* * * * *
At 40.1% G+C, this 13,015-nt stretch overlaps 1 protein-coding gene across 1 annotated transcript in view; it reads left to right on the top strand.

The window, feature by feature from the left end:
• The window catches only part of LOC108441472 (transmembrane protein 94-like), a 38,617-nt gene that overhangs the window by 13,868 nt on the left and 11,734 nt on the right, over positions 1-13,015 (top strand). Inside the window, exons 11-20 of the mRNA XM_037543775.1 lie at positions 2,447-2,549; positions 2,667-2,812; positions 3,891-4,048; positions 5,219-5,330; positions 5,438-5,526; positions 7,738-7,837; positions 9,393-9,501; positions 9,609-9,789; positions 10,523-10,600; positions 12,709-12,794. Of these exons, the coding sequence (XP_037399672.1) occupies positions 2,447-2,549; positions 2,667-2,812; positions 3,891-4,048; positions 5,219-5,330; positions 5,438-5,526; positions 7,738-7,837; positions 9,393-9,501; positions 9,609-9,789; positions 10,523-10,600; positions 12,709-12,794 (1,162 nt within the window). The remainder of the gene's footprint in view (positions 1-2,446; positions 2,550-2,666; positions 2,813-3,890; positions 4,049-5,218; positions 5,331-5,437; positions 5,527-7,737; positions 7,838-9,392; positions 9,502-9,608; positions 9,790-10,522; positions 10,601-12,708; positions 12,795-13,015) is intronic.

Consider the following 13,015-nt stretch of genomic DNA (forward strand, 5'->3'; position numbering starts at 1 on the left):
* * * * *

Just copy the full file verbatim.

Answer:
At 40.1% G+C, this 13,015-nt stretch overlaps 1 protein-coding gene across 1 annotated transcript in view; it reads left to right on the top strand.

The window, feature by feature from the left end:
• The window catches only part of LOC108441472 (transmembrane protein 94-like), a 38,617-nt gene that overhangs the window by 13,868 nt on the left and 11,734 nt on the right, over positions 1-13,015 (top strand). Inside the window, exons 11-20 of the mRNA XM_037543775.1 lie at positions 2,447-2,549; positions 2,667-2,812; positions 3,891-4,048; positions 5,219-5,330; positions 5,438-5,526; positions 7,738-7,837; positions 9,393-9,501; positions 9,609-9,789; positions 10,523-10,600; positions 12,709-12,794. Of these exons, the coding sequence (XP_037399672.1) occupies positions 2,447-2,549; positions 2,667-2,812; positions 3,891-4,048; positions 5,219-5,330; positions 5,438-5,526; positions 7,738-7,837; positions 9,393-9,501; positions 9,609-9,789; positions 10,523-10,600; positions 12,709-12,794 (1,162 nt within the window). The remainder of the gene's footprint in view (positions 1-2,446; positions 2,550-2,666; positions 2,813-3,890; positions 4,049-5,218; positions 5,331-5,437; positions 5,527-7,737; positions 7,838-9,392; positions 9,502-9,608; positions 9,790-10,522; positions 10,601-12,708; positions 12,795-13,015) is intronic.

Consider the following 13,015-nt stretch of genomic DNA (forward strand, 5'->3'; position numbering starts at 1 on the left):